The financial resources of the carbon-based energy companies are particularly terrifying, and their effective management of propaganda goes back decades.  They established and funded “independent” think tanks and even non-profit organizations that have mysteriously always come out in favor of policies favorable to maintaining or increasing the profits of their financial supporters.  The campaign was well-organized and has been terrifyingly effective.

*   *   *

The financial industry, with its incestuous relationships with government agencies, runs a close second to the energy industry.  In the last 10 years or so, their machine, led by the famously failed economic consultant Alan Greenspan – one of the few businessmen ever to be laughed out of business – seemed perhaps the most effective.  It lacks, though, the multi-decadal attitude-changing propaganda of the oil industry.  Still, in finance they had the “regulators,” deregulating up a storm, to the enormous profit of their industry.

Grantham concluded his report with a suggestion for the greatest tribute we could give Eisenhower after America ignored Ike’s warnings about the vulnerability of our government to unrestricted influences.  Grantham’s proposed tribute to Ike would be our refusal to “take this 50-year slide lying down”.

To steal a slogan from the Tea Party, I suggest the voters need to “take America back” from the corporations which bought off the government.  Our government has every intention of maintaining the status quo.

In the 2010 elections, voters were led to believe that they could bring about governmental reform by voting for candidates who will eventually prove themselves as protectors of the wealthy at the expense of the disappearing middle class.  In the 2008 elections, Barack Obama convinced voters that he was the candidate of change they could believe in.  In the real world of 2011, economist Simon Johnson explained what sort of “change” those voters received, as exemplified by the President’s appointment of his new Chief of Staff:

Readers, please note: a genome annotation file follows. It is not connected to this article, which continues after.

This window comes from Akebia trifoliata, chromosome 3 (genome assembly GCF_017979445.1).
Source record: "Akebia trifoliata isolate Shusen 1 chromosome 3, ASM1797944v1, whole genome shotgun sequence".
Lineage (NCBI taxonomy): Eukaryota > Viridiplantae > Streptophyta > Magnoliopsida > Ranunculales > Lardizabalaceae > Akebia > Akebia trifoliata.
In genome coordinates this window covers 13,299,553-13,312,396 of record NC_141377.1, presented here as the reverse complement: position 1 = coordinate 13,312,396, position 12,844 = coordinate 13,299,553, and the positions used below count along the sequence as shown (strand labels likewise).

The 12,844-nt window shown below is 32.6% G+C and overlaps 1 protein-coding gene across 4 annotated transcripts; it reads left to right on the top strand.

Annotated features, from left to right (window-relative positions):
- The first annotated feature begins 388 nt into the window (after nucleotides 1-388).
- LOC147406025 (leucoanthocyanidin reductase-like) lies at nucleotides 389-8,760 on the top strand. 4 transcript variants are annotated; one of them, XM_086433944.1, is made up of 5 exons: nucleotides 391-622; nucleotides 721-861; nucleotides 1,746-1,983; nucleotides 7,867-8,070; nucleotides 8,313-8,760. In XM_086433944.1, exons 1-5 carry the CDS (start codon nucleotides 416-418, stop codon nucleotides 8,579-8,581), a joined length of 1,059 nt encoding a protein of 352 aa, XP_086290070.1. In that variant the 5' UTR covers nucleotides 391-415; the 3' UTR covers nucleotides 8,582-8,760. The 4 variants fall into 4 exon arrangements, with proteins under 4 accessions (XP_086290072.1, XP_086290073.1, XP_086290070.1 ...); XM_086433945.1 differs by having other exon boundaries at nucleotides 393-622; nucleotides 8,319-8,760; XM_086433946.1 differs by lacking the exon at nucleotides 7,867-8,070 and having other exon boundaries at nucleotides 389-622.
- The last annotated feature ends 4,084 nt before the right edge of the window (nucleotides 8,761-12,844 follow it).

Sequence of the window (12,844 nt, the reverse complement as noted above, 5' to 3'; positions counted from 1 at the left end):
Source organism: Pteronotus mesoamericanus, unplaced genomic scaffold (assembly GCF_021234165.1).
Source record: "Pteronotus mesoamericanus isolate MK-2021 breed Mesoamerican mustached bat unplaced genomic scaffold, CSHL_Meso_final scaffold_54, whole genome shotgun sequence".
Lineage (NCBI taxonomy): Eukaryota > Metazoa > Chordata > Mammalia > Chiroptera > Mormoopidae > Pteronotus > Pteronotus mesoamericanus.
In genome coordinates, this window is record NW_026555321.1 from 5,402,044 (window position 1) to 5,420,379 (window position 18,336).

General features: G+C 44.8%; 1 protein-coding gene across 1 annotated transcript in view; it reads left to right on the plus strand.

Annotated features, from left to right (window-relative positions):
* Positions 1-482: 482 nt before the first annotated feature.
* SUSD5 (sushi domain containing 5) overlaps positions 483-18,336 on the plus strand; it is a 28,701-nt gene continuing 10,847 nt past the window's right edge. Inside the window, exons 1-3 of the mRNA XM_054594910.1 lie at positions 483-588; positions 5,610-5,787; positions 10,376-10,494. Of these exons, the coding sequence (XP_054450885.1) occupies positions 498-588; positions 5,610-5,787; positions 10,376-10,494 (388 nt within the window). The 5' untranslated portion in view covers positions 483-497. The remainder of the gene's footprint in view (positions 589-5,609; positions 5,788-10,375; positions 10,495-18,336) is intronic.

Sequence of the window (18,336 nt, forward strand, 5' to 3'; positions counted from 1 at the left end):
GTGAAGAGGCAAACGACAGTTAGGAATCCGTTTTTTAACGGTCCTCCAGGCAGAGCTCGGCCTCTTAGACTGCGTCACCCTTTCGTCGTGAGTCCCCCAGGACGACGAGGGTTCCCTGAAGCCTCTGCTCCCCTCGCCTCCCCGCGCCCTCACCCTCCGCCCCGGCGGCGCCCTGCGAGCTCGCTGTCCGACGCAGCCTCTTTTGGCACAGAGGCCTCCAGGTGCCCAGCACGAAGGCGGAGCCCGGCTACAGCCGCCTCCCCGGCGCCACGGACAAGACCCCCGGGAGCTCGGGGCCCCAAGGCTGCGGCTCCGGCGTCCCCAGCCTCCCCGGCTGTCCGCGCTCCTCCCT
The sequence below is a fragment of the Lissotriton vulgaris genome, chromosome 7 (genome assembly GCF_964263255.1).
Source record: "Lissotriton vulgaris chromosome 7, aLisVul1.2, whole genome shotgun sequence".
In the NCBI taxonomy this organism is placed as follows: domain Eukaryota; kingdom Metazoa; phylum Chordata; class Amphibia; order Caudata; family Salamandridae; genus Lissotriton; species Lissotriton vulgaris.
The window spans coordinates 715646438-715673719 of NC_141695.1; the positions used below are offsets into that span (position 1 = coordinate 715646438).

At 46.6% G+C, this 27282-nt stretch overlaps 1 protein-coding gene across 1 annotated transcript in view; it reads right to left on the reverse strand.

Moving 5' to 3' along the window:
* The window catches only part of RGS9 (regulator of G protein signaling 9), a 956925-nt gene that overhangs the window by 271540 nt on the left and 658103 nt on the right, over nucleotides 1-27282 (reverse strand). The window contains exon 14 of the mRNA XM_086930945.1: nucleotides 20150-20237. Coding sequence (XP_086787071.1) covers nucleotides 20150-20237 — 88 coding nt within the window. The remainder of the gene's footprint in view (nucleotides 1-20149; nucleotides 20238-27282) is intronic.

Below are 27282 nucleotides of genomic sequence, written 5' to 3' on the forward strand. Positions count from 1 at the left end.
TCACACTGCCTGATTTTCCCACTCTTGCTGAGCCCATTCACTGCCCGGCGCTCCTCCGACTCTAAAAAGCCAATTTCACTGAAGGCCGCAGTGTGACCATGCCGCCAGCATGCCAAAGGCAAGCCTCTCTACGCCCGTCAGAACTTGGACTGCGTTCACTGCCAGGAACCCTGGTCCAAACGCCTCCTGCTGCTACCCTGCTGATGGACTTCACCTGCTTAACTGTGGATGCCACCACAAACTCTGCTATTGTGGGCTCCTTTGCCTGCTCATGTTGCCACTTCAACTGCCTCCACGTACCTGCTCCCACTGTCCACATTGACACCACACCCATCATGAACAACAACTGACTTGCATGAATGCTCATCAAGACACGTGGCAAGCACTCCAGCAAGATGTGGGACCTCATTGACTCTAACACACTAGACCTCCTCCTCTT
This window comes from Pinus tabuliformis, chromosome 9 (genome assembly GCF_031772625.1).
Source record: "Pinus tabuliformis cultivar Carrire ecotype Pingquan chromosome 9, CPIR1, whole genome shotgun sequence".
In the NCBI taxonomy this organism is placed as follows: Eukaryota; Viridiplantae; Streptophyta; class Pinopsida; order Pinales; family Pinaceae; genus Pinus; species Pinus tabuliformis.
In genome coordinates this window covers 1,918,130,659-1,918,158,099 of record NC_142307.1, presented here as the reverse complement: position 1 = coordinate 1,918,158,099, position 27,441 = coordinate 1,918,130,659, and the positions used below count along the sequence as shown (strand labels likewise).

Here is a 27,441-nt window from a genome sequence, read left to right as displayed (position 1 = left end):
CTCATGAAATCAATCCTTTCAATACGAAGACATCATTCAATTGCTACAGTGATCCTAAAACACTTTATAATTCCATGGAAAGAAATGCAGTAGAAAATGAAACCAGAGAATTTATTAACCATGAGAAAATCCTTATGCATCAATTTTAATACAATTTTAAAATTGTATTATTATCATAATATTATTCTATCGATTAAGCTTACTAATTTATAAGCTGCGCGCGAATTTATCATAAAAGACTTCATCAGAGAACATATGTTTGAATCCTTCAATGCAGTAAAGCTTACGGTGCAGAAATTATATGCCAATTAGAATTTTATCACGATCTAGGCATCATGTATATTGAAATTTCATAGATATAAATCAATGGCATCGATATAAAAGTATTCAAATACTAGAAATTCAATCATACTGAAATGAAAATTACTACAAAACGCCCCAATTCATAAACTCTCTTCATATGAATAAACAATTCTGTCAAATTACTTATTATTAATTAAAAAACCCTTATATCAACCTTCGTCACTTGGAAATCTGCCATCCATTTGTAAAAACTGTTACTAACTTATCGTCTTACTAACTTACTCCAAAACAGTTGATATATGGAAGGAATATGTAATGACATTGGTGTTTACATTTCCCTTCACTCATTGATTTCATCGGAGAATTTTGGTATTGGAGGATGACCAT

Let’s be honest.  With the appointment of Bill Daley, the big banks have won completely this round of boom-bust-bailout.  The risk inherent to our financial system is now higher than it was in the early/mid-2000s.  We are set up for another illusory financial expansion and another debilitating crisis.

Bill Daley will get it done.

Just as Jeremy Grantham explained how Eisenhower’s concerns about the military-industrial complex were materialized in the form of a corporate-controlled government, another unholy alliance was discussed by Charles Ferguson, director of the documentary film, Inside Job.  Ferguson recently offered an analysis of the milieu that resulted in President Obama’s appointment of Larry Summers as Director of the National Economic Council.  As Larry Summers announced plans to move on from that position, Ferguson explained how Summers had been granted the opportunity to inflict his painful legacy upon us:

Summers is unique but not alone.  By now we are all familiar with the role of lobbying and campaign contributions, and with the revolving door between industry and government.  What few Americans realize is that the revolving door is now a three-way intersection.  Summers’ career is the result of an extraordinary and underappreciated scandal in American society:  the convergence of academic economics, Wall Street, and political power.